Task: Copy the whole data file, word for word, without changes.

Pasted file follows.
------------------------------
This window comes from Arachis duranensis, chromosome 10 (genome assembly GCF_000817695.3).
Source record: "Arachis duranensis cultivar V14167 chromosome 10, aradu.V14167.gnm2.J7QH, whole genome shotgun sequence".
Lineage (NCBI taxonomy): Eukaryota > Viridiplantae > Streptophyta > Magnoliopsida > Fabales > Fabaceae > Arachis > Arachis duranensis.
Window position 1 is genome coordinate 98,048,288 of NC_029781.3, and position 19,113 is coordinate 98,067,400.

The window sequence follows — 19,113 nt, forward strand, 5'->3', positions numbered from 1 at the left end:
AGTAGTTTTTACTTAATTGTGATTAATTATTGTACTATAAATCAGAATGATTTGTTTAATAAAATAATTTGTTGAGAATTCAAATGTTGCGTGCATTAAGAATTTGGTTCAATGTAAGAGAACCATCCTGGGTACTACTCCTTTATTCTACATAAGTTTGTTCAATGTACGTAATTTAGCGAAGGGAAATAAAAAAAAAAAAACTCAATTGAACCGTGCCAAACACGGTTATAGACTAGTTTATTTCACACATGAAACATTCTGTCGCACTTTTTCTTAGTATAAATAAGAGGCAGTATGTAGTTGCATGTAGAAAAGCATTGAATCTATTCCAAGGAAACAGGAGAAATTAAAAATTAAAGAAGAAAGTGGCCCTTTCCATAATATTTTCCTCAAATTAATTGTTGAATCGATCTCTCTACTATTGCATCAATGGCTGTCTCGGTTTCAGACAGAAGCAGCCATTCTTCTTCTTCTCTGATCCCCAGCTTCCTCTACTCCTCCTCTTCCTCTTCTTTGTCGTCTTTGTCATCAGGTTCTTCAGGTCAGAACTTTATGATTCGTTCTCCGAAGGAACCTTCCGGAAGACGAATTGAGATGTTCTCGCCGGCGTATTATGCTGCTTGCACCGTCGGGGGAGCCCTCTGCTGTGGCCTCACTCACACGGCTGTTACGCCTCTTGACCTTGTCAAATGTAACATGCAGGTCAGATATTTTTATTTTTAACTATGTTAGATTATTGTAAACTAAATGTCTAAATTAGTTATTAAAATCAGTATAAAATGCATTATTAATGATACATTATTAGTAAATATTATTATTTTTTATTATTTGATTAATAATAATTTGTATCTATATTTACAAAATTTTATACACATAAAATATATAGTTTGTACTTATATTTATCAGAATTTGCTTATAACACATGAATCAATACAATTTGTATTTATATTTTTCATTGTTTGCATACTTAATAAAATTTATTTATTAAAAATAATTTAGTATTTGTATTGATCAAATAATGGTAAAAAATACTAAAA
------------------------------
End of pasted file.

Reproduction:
This window comes from Arachis duranensis, chromosome 10 (genome assembly GCF_000817695.3).
Source record: "Arachis duranensis cultivar V14167 chromosome 10, aradu.V14167.gnm2.J7QH, whole genome shotgun sequence".
Lineage (NCBI taxonomy): Eukaryota > Viridiplantae > Streptophyta > Magnoliopsida > Fabales > Fabaceae > Arachis > Arachis duranensis.
Window position 1 is genome coordinate 98,048,288 of NC_029781.3, and position 19,113 is coordinate 98,067,400.

The window sequence follows — 19,113 nt, forward strand, 5'->3', positions numbered from 1 at the left end:
AGTAGTTTTTACTTAATTGTGATTAATTATTGTACTATAAATCAGAATGATTTGTTTAATAAAATAATTTGTTGAGAATTCAAATGTTGCGTGCATTAAGAATTTGGTTCAATGTAAGAGAACCATCCTGGGTACTACTCCTTTATTCTACATAAGTTTGTTCAATGTACGTAATTTAGCGAAGGGAAATAAAAAAAAAAAAACTCAATTGAACCGTGCCAAACACGGTTATAGACTAGTTTATTTCACACATGAAACATTCTGTCGCACTTTTTCTTAGTATAAATAAGAGGCAGTATGTAGTTGCATGTAGAAAAGCATTGAATCTATTCCAAGGAAACAGGAGAAATTAAAAATTAAAGAAGAAAGTGGCCCTTTCCATAATATTTTCCTCAAATTAATTGTTGAATCGATCTCTCTACTATTGCATCAATGGCTGTCTCGGTTTCAGACAGAAGCAGCCATTCTTCTTCTTCTCTGATCCCCAGCTTCCTCTACTCCTCCTCTTCCTCTTCTTTGTCGTCTTTGTCATCAGGTTCTTCAGGTCAGAACTTTATGATTCGTTCTCCGAAGGAACCTTCCGGAAGACGAATTGAGATGTTCTCGCCGGCGTATTATGCTGCTTGCACCGTCGGGGGAGCCCTCTGCTGTGGCCTCACTCACACGGCTGTTACGCCTCTTGACCTTGTCAAATGTAACATGCAGGTCAGATATTTTTATTTTTAACTATGTTAGATTATTGTAAACTAAATGTCTAAATTAGTTATTAAAATCAGTATAAAATGCATTATTAATGATACATTATTAGTAAATATTATTATTTTTTATTATTTGATTAATAATAATTTGTATCTATATTTACAAAATTTTATACACATAAAATATATAGTTTGTACTTATATTTATCAGAATTTGCTTATAACACATGAATCAATACAATTTGTATTTATATTTTTCATTGTTTGCATACTTAATAAAATTTATTTATTAAAAATAATTTAGTATTTGTATTGATCAAATAATGGTAAAAAATACTAAAA